Next: Evaluation of a triple Up: Triple integrals. Previous: Triple integrals.

## Triple integrals: definition and first properties.

Let f(x,y,z) be a function defined on a domain R in the three-dimensional space. We divide the domain R with a network of lines parallel to the coordinate axes, and we number the little boxes A1, A2, and so on. On each little box Ak we choose a point (xk, yk, zk), as on Fig  7. The volume of such a little box is denoted .

Define . If this sum has a finite limit when we refine indefinitely the network, then this limit is called the triple integral of f over R and is denoted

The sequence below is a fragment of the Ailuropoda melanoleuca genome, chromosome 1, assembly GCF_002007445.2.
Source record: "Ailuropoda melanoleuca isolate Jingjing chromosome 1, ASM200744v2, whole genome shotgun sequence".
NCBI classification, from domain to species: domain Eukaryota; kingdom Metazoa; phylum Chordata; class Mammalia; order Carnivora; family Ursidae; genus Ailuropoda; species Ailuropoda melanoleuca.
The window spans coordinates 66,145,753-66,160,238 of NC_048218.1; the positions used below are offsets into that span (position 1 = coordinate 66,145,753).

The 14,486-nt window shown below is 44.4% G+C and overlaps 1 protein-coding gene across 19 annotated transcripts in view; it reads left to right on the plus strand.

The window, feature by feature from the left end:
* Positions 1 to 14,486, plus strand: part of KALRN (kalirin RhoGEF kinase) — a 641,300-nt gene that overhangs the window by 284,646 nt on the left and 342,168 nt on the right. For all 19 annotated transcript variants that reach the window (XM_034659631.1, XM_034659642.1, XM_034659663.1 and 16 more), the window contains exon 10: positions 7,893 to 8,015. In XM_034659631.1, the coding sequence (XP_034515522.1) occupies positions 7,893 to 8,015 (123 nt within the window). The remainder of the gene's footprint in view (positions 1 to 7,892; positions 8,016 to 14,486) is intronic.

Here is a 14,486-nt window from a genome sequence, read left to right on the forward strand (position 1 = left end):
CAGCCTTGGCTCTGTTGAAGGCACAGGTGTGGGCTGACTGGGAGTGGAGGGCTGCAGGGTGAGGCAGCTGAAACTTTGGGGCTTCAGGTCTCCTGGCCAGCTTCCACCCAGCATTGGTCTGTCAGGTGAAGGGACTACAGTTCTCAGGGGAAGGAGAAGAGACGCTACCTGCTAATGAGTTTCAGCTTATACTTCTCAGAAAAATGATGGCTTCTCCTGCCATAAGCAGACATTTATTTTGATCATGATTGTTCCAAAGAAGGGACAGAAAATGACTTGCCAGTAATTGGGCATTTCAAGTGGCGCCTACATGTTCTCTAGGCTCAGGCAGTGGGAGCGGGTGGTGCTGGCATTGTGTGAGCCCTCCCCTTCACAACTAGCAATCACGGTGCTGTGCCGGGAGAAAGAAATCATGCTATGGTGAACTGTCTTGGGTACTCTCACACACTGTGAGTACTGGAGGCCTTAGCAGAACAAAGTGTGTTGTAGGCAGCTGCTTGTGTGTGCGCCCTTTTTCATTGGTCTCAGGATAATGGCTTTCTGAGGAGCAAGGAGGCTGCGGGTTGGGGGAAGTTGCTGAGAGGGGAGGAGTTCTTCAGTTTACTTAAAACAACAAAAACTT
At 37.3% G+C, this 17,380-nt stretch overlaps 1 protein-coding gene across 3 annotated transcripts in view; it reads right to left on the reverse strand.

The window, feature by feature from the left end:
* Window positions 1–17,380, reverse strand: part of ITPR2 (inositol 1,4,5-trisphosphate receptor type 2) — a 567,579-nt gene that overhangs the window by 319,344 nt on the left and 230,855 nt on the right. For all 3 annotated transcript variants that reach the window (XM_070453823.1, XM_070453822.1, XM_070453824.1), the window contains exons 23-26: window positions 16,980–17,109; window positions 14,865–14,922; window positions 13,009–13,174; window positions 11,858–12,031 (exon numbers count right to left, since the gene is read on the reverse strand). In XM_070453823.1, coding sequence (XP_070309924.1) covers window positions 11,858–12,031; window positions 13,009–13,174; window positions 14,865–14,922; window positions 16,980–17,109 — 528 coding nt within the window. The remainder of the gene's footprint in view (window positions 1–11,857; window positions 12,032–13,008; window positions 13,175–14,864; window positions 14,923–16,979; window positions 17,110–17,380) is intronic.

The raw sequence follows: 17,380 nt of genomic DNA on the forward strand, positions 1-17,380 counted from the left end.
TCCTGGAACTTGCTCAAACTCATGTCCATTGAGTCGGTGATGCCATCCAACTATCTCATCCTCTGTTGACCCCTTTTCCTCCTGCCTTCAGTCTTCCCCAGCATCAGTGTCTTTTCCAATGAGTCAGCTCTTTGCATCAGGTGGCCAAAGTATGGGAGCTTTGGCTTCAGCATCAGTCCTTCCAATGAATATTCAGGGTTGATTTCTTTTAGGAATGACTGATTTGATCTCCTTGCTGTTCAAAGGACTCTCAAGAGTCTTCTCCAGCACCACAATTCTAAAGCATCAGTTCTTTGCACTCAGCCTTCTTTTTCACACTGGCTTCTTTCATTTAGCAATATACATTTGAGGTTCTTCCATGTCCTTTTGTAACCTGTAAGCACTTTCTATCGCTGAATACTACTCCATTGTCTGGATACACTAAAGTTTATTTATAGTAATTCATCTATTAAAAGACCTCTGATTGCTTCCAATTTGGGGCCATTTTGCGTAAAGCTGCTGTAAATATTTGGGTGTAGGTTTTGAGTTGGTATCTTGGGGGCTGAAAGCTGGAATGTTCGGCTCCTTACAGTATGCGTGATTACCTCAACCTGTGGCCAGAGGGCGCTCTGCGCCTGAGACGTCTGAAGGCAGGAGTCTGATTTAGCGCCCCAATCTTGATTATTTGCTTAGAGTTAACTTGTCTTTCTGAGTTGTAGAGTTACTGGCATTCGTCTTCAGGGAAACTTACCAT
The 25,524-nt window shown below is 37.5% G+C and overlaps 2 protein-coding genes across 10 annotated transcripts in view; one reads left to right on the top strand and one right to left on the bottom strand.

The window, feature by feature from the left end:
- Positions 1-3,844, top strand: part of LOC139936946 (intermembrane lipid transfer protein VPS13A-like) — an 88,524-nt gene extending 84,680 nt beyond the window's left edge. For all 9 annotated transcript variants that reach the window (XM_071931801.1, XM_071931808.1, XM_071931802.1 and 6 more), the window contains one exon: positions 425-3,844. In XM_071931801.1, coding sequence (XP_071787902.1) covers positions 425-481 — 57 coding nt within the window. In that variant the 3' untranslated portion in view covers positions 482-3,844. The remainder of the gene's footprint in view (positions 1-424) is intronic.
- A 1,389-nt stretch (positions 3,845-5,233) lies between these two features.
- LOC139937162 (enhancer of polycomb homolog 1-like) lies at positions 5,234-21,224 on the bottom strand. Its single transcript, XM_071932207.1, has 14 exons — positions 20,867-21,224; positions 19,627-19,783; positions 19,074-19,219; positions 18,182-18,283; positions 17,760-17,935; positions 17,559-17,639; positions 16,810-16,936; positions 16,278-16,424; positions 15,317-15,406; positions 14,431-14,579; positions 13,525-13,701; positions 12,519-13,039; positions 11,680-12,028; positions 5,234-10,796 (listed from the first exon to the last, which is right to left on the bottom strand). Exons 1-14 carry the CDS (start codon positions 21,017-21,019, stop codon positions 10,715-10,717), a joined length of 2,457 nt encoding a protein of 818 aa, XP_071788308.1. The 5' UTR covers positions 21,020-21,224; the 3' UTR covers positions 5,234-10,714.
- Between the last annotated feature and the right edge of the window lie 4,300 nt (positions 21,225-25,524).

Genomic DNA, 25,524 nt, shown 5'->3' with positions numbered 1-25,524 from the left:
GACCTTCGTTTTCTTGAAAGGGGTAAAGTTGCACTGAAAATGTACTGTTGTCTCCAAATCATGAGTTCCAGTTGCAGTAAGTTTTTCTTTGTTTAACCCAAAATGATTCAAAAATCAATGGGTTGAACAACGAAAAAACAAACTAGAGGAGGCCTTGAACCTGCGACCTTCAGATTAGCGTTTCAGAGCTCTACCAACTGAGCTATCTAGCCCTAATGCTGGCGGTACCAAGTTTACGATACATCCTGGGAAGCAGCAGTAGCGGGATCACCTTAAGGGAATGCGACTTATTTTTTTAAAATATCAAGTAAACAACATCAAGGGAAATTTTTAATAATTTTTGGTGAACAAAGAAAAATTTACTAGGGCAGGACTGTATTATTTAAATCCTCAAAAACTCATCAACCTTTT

Proposition 7.10
1.
.
2.
.
3.
If , then .
4.
If , then .

Proposition 7.11   Suppose that the region R is the union of two regions R1 and R2, the border line being a smooth surface, as dispayed on Fig.  8, then:

If the function f is constant over R and f=1, then the triple integral

computes the volume of R.

In Calculus I, we learnt how to compute the volume of a solid of revolution; here we have a more general tool, which enables us to computes volumes for strange'' regions of the space.

Next: Evaluation of a triple Up: Triple integrals. Previous: Triple integrals.
Noah Dana-Picard
2001-05-30